Recession pressures skills of housing professionals

The survey, undertaken by an independent research company on behalf of CIH, involved in-depth surveys with 150 human resource professionals and senior executives working in ALMOS, housing associations and stock holding local authorities. Housing associations expect to be least affected by the recession (62%), followed by ALMOs (76%). Nearly all local authorities (92%) expect to be affected.

By the end of last year, a quarter of respondents had reduced their externally provided training. Approaching one fifth of respondents (17%) had incurred a reduction in the value of their training budget and others reported they were training fewer people (17%). To compensate, nearly a third (31%) of respondents indicated that they had increased the amount of training they deliver themselves.

CIH Director of Professional Development, Martin Winn, said: "Our research indicates that housing organisations are already looking closely at their learning and development activities and some budgets are already being affected.

"Although the impact has been less than we might have expected, no one is sure when the economy will fully recover from the recession and what it means for public finances. We are urging housing organisations to think carefully about making short term cuts in training budgets, which may store up long-term problems for the housing sector.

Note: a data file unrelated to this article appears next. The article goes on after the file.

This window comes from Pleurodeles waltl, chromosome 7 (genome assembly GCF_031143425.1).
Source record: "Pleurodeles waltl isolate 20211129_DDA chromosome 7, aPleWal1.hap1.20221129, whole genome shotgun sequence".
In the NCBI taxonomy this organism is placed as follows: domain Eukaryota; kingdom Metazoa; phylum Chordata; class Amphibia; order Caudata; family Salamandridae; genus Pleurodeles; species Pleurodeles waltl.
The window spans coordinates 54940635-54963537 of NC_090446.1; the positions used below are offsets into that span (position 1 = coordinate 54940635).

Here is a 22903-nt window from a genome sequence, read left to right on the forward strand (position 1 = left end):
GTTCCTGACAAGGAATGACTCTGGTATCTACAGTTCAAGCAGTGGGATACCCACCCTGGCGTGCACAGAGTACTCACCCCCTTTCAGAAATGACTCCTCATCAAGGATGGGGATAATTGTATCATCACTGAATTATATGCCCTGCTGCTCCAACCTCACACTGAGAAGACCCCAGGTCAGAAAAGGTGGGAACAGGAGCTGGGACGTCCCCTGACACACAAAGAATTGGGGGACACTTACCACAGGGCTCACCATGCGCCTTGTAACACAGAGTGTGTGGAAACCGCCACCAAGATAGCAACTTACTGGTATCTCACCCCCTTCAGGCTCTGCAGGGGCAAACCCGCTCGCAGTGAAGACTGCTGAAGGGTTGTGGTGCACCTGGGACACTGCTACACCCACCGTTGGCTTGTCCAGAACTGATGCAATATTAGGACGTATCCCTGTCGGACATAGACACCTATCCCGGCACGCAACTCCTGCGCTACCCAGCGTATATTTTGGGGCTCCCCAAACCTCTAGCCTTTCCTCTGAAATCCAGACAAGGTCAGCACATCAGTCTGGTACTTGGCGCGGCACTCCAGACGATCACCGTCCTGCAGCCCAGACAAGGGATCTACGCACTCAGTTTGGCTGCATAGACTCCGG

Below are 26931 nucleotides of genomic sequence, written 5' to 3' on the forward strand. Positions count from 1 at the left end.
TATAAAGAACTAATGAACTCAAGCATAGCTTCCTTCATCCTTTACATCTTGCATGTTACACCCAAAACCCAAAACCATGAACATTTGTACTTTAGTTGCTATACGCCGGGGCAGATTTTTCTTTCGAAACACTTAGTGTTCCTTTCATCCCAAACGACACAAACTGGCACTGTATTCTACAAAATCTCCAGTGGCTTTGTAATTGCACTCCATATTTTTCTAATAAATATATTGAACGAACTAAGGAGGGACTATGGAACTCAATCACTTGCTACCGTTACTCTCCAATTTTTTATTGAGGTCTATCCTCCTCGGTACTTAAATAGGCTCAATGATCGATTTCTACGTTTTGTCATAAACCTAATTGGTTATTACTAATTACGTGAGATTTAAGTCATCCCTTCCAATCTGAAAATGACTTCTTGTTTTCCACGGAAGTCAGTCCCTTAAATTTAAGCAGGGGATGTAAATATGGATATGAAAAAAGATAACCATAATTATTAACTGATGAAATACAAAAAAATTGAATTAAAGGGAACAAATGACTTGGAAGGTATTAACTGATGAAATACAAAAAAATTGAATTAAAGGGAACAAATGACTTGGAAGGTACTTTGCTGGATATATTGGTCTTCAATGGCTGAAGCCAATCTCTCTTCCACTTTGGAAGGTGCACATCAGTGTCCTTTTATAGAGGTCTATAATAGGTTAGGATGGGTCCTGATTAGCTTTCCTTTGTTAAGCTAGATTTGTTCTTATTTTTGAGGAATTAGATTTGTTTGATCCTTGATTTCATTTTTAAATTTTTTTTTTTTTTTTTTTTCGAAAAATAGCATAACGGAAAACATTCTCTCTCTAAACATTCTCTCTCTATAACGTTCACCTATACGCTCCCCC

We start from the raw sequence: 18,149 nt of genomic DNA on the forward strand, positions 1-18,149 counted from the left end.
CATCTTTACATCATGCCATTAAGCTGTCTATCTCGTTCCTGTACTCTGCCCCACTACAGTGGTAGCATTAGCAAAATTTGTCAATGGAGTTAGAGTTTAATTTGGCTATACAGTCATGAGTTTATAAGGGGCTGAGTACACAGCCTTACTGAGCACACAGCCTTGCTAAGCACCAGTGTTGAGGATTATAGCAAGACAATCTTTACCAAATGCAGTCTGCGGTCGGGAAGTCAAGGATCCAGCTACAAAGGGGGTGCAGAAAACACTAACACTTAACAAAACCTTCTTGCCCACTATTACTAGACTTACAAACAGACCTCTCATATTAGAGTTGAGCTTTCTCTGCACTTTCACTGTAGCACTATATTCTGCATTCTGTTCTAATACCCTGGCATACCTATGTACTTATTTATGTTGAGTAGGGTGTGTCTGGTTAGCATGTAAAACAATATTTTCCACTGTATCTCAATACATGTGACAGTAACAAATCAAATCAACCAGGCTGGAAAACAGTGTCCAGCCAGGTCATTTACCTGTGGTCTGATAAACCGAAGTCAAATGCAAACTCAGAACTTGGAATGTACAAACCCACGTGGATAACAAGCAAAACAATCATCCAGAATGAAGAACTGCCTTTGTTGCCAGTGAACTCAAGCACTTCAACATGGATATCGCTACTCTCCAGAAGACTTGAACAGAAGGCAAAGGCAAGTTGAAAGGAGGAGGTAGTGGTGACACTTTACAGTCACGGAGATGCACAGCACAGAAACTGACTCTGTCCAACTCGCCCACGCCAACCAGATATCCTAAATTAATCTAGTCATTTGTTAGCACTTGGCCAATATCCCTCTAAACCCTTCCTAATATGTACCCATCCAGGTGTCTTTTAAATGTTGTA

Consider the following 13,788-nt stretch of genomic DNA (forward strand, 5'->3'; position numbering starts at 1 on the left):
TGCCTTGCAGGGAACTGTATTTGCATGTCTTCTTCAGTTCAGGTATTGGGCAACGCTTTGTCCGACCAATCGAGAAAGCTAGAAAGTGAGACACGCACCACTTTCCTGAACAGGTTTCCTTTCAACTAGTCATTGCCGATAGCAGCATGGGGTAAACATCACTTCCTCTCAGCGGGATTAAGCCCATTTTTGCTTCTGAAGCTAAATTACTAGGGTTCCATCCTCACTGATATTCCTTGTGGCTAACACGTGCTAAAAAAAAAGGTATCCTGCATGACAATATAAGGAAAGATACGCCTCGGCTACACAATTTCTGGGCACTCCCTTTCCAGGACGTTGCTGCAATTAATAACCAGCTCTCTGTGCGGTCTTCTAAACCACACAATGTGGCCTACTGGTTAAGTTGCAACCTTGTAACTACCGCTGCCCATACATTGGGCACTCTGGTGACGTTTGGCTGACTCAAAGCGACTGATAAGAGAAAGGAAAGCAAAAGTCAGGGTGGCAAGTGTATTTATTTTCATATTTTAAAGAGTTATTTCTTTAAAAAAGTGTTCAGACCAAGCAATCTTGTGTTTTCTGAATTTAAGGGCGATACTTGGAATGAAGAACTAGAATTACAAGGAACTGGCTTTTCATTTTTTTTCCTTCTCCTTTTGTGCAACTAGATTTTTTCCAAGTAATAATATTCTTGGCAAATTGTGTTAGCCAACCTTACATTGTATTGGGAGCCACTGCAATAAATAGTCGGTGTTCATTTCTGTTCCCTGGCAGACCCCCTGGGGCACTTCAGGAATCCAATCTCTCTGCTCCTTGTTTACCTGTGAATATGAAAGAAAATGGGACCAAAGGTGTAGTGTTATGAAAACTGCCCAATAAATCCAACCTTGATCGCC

"Investment in skills will be vital to meet demands for efficiency, effectiveness and innovation. It is also essential that housing professionals develop the skills they will need to provide the best possible service in future to ensure that we create places where residents want to live and work. There is a real danger that what may start out as temporary or short-term cuts in training and development, could turn into a major under-investment in skills spanning an entire generation of housing professionals. If this happens we will have failed the people that we seek to serve."

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